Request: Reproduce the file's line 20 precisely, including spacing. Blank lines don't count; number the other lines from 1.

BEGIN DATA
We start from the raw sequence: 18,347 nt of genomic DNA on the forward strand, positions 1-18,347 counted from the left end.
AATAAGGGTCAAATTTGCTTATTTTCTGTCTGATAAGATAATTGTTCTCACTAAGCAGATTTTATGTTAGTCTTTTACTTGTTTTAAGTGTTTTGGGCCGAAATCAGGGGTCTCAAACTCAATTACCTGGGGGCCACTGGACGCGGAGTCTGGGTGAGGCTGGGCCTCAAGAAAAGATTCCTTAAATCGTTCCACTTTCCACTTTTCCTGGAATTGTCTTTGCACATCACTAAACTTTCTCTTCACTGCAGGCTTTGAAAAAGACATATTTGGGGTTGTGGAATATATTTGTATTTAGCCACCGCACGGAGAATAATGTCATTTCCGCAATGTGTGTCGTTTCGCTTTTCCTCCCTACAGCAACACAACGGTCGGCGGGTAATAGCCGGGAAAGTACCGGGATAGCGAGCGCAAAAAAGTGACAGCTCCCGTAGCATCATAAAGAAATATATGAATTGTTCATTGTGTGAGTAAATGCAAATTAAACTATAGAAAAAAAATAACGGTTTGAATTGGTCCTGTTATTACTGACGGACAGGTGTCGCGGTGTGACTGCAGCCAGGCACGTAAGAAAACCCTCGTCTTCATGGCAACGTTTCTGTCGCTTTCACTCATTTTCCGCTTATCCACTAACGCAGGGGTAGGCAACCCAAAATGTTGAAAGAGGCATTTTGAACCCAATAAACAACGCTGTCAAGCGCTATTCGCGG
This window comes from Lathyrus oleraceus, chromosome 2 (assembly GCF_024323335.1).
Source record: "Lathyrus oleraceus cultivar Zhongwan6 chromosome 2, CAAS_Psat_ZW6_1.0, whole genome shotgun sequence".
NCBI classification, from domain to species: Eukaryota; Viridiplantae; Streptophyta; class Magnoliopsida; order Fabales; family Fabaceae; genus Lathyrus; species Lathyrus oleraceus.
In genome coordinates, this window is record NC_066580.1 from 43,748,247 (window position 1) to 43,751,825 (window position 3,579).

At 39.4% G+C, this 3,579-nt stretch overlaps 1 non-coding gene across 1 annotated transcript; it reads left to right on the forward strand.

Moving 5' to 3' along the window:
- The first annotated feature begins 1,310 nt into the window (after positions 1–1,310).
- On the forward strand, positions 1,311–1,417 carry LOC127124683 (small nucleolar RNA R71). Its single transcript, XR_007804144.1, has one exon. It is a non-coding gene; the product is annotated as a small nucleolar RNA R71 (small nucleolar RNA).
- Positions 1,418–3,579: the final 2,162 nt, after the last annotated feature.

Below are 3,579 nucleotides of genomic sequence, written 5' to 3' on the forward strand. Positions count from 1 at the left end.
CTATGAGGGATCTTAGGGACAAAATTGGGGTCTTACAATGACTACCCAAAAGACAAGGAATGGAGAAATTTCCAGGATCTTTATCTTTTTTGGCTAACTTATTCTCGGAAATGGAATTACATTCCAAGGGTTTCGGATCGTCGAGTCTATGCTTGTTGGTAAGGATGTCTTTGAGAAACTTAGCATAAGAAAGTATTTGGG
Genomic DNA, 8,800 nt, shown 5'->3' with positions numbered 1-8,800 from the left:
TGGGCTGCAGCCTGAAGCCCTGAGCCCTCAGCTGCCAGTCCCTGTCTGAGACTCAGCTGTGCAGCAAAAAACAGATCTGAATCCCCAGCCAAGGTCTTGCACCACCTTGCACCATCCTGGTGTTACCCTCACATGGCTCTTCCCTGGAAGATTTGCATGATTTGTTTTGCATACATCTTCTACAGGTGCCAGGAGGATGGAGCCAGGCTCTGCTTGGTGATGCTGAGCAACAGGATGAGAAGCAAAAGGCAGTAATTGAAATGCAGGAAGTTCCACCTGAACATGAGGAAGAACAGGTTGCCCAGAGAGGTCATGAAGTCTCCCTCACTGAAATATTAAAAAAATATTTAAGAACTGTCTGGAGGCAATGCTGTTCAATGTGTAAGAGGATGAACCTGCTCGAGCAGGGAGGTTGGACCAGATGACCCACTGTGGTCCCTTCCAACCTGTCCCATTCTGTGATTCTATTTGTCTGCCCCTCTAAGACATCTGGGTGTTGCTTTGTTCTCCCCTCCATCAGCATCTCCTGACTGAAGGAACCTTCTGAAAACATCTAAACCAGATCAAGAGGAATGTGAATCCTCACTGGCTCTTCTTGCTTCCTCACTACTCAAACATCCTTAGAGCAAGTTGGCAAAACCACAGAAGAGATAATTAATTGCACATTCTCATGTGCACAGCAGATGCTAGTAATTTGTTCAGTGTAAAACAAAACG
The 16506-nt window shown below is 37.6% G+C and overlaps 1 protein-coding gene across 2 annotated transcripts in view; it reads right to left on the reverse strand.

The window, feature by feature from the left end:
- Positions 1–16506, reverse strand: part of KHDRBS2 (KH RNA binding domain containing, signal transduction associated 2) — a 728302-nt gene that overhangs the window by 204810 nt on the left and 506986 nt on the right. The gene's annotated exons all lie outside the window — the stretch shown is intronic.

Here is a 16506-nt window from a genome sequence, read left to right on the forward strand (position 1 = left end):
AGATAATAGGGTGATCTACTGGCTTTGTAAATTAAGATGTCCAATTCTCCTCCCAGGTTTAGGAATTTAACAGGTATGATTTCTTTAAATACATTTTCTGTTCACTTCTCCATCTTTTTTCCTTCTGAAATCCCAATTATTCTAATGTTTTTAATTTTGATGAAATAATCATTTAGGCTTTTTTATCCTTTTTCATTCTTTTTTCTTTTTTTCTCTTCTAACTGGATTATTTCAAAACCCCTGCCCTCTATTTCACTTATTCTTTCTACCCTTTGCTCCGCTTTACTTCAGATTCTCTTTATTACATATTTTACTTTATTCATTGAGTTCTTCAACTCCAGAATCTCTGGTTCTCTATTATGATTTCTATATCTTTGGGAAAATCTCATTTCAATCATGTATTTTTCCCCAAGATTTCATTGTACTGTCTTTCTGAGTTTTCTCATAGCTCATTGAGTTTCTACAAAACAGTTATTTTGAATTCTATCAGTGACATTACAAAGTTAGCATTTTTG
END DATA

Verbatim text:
AGATAATAGGGTGATCTACTGGCTTTGTAAATTAAGATGTCCAATTCTCCTCCCAGGTTTAGGAATTTAACAGGTATGATTTCTTTAAATACATTTTCTGTTCACTTCTCCATCTTTTTTCCTTCTGAAATCCCAATTATTCTAATGTTTTTAATTTTGATGAAATAATCATTTAGGCTTTTTTATCCTTTTTCATTCTTTTTTCTTTTTTTCTCTTCTAACTGGATTATTTCAAAACCCCTGCCCTCTATTTCACTTATTCTTTCTACCCTTTGCTCCGCTTTACTTCAGATTCTCTTTATTACATATTTTACTTTATTCATTGAGTTCTTCAACTCCAGAATCTCTGGTTCTCTATTATGATTTCTATATCTTTGGGAAAATCTCATTTCAATCATGTATTTTTCCCCAAGATTTCATTGTACTGTCTTTCTGAGTTTTCTCATAGCTCATTGAGTTTCTACAAAACAGTTATTTTGAATTCTATCAGTGACATTACAAAGTTAGCATTTTTG